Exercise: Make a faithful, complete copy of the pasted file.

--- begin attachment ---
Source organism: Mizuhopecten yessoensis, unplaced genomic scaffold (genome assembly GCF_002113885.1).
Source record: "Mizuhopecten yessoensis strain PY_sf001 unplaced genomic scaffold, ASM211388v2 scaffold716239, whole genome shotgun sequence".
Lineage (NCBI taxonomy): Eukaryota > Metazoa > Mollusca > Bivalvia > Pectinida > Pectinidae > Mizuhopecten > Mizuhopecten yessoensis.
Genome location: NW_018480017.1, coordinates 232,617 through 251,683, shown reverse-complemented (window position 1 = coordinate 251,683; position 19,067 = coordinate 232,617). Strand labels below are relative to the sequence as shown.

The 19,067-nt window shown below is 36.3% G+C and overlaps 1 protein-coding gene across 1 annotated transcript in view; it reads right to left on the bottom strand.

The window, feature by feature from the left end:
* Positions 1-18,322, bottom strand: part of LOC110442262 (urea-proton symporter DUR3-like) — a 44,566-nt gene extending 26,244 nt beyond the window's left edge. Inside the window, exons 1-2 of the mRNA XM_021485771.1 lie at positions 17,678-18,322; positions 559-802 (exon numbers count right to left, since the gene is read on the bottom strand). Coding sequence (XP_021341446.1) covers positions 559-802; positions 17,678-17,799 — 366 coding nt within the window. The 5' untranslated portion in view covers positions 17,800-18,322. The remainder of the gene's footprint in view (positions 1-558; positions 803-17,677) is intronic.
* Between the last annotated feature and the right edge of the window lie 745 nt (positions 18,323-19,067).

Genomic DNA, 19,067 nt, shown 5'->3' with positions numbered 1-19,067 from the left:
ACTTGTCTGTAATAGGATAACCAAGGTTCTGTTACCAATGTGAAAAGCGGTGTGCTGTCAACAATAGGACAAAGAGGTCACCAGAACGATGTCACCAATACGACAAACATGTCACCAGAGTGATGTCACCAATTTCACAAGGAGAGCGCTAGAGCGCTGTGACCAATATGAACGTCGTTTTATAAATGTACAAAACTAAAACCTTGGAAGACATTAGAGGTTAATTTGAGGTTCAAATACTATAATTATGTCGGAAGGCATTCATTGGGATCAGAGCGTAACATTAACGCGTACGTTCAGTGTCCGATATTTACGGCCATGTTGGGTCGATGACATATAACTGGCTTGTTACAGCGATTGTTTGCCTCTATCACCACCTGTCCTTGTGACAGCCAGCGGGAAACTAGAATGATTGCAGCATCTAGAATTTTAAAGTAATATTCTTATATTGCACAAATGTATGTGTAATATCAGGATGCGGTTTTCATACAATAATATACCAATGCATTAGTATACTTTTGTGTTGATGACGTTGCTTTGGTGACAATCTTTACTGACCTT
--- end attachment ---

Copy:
Source organism: Mizuhopecten yessoensis, unplaced genomic scaffold (genome assembly GCF_002113885.1).
Source record: "Mizuhopecten yessoensis strain PY_sf001 unplaced genomic scaffold, ASM211388v2 scaffold716239, whole genome shotgun sequence".
Lineage (NCBI taxonomy): Eukaryota > Metazoa > Mollusca > Bivalvia > Pectinida > Pectinidae > Mizuhopecten > Mizuhopecten yessoensis.
Genome location: NW_018480017.1, coordinates 232,617 through 251,683, shown reverse-complemented (window position 1 = coordinate 251,683; position 19,067 = coordinate 232,617). Strand labels below are relative to the sequence as shown.

The 19,067-nt window shown below is 36.3% G+C and overlaps 1 protein-coding gene across 1 annotated transcript in view; it reads right to left on the bottom strand.

The window, feature by feature from the left end:
* Positions 1-18,322, bottom strand: part of LOC110442262 (urea-proton symporter DUR3-like) — a 44,566-nt gene extending 26,244 nt beyond the window's left edge. Inside the window, exons 1-2 of the mRNA XM_021485771.1 lie at positions 17,678-18,322; positions 559-802 (exon numbers count right to left, since the gene is read on the bottom strand). Coding sequence (XP_021341446.1) covers positions 559-802; positions 17,678-17,799 — 366 coding nt within the window. The 5' untranslated portion in view covers positions 17,800-18,322. The remainder of the gene's footprint in view (positions 1-558; positions 803-17,677) is intronic.
* Between the last annotated feature and the right edge of the window lie 745 nt (positions 18,323-19,067).

Genomic DNA, 19,067 nt, shown 5'->3' with positions numbered 1-19,067 from the left:
ACTTGTCTGTAATAGGATAACCAAGGTTCTGTTACCAATGTGAAAAGCGGTGTGCTGTCAACAATAGGACAAAGAGGTCACCAGAACGATGTCACCAATACGACAAACATGTCACCAGAGTGATGTCACCAATTTCACAAGGAGAGCGCTAGAGCGCTGTGACCAATATGAACGTCGTTTTATAAATGTACAAAACTAAAACCTTGGAAGACATTAGAGGTTAATTTGAGGTTCAAATACTATAATTATGTCGGAAGGCATTCATTGGGATCAGAGCGTAACATTAACGCGTACGTTCAGTGTCCGATATTTACGGCCATGTTGGGTCGATGACATATAACTGGCTTGTTACAGCGATTGTTTGCCTCTATCACCACCTGTCCTTGTGACAGCCAGCGGGAAACTAGAATGATTGCAGCATCTAGAATTTTAAAGTAATATTCTTATATTGCACAAATGTATGTGTAATATCAGGATGCGGTTTTCATACAATAATATACCAATGCATTAGTATACTTTTGTGTTGATGACGTTGCTTTGGTGACAATCTTTACTGACCTT